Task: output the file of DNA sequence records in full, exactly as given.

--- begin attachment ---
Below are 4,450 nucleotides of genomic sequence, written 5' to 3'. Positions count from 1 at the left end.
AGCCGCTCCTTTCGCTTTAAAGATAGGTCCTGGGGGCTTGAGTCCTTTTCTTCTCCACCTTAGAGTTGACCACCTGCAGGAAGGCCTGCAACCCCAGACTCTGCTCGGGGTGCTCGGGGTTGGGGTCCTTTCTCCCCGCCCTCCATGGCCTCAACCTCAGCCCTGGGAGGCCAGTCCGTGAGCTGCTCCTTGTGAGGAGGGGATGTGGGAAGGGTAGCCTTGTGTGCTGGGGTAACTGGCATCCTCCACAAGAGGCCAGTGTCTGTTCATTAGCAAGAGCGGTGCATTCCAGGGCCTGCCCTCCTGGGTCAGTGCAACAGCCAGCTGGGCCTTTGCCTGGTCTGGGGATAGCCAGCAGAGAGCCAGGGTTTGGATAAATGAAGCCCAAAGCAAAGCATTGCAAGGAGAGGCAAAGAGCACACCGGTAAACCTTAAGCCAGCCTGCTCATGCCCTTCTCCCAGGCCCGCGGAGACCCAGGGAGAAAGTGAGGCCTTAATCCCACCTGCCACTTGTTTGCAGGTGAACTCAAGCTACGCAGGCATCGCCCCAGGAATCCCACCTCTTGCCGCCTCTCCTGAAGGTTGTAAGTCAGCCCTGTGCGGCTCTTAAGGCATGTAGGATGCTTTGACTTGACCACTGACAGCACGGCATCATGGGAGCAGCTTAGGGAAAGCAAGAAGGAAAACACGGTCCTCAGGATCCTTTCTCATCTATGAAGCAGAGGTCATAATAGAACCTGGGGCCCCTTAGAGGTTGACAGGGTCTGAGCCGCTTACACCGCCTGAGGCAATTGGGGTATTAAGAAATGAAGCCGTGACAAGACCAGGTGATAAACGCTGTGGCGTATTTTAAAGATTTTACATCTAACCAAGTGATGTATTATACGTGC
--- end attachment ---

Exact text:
Below are 4,450 nucleotides of genomic sequence, written 5' to 3'. Positions count from 1 at the left end.
AGCCGCTCCTTTCGCTTTAAAGATAGGTCCTGGGGGCTTGAGTCCTTTTCTTCTCCACCTTAGAGTTGACCACCTGCAGGAAGGCCTGCAACCCCAGACTCTGCTCGGGGTGCTCGGGGTTGGGGTCCTTTCTCCCCGCCCTCCATGGCCTCAACCTCAGCCCTGGGAGGCCAGTCCGTGAGCTGCTCCTTGTGAGGAGGGGATGTGGGAAGGGTAGCCTTGTGTGCTGGGGTAACTGGCATCCTCCACAAGAGGCCAGTGTCTGTTCATTAGCAAGAGCGGTGCATTCCAGGGCCTGCCCTCCTGGGTCAGTGCAACAGCCAGCTGGGCCTTTGCCTGGTCTGGGGATAGCCAGCAGAGAGCCAGGGTTTGGATAAATGAAGCCCAAAGCAAAGCATTGCAAGGAGAGGCAAAGAGCACACCGGTAAACCTTAAGCCAGCCTGCTCATGCCCTTCTCCCAGGCCCGCGGAGACCCAGGGAGAAAGTGAGGCCTTAATCCCACCTGCCACTTGTTTGCAGGTGAACTCAAGCTACGCAGGCATCGCCCCAGGAATCCCACCTCTTGCCGCCTCTCCTGAAGGTTGTAAGTCAGCCCTGTGCGGCTCTTAAGGCATGTAGGATGCTTTGACTTGACCACTGACAGCACGGCATCATGGGAGCAGCTTAGGGAAAGCAAGAAGGAAAACACGGTCCTCAGGATCCTTTCTCATCTATGAAGCAGAGGTCATAATAGAACCTGGGGCCCCTTAGAGGTTGACAGGGTCTGAGCCGCTTACACCGCCTGAGGCAATTGGGGTATTAAGAAATGAAGCCGTGACAAGACCAGGTGATAAACGCTGTGGCGTATTTTAAAGATTTTACATCTAACCAAGTGATGTATTATACGTGC